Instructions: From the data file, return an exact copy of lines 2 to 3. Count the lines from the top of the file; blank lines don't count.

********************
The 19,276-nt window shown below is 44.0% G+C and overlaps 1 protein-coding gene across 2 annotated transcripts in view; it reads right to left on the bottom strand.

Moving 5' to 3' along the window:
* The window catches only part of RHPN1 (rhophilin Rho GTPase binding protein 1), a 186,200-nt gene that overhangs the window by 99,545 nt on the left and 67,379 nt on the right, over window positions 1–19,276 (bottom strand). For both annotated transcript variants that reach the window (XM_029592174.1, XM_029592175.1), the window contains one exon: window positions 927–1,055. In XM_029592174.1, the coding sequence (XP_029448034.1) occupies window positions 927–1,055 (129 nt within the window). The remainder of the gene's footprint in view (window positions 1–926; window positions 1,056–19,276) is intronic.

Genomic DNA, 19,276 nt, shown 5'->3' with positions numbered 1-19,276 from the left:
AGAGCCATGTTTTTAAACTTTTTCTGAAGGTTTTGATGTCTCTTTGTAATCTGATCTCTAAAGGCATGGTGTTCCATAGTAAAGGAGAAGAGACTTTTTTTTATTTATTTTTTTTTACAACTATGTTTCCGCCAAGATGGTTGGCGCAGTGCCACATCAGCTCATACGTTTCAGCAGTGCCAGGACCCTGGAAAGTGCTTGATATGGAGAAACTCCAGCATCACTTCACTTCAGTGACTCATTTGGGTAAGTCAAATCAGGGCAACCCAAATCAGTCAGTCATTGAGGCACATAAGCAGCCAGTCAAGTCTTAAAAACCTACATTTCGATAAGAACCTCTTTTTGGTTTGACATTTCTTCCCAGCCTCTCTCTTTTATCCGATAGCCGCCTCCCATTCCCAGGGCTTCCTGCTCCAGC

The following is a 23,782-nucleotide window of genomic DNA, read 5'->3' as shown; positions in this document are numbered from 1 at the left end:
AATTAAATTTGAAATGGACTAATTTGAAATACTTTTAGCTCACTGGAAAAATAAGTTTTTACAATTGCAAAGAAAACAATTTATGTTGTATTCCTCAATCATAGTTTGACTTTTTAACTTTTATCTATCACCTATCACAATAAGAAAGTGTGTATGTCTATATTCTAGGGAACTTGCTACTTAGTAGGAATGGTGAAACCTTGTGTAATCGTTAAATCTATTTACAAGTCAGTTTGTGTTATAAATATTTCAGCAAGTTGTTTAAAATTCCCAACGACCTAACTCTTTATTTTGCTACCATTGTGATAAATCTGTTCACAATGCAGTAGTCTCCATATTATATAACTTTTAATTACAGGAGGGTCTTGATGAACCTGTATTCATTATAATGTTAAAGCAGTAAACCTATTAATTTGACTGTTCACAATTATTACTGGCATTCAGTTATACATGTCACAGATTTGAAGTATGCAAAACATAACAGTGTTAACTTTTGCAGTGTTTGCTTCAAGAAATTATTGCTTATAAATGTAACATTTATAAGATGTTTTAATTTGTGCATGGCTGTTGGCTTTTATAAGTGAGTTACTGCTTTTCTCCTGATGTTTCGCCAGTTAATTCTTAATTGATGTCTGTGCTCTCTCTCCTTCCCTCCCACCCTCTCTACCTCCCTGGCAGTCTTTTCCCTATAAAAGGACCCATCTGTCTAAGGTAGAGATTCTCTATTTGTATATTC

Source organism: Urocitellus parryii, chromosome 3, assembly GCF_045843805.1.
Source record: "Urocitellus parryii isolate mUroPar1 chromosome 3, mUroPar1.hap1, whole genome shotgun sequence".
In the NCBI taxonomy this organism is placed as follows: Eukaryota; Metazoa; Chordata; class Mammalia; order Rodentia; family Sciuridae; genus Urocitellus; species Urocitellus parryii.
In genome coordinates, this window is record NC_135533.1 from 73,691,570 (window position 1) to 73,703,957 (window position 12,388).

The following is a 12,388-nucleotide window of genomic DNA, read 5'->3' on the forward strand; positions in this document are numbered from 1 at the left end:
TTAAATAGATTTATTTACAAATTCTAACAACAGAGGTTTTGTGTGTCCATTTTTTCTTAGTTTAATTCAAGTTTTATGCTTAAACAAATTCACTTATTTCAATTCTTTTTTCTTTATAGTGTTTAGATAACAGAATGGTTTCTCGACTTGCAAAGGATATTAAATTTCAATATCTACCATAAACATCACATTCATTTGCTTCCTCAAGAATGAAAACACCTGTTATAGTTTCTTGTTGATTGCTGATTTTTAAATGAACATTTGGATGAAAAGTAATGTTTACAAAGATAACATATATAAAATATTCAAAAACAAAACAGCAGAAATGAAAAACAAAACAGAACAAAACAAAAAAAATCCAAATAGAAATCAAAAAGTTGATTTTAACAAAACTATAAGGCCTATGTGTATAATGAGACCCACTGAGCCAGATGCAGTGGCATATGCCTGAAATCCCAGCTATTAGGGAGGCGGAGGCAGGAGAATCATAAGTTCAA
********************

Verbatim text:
Moving 5' to 3' along the window:
* The window catches only part of RHPN1 (rhophilin Rho GTPase binding protein 1), a 186,200-nt gene that overhangs the window by 99,545 nt on the left and 67,379 nt on the right, over window positions 1–19,276 (bottom strand). For both annotated transcript variants that reach the window (XM_029592174.1, XM_029592175.1), the window contains one exon: window positions 927–1,055. In XM_029592174.1, the coding sequence (XP_029448034.1) occupies window positions 927–1,055 (129 nt within the window). The remainder of the gene's footprint in view (window positions 1–926; window positions 1,056–19,276) is intronic.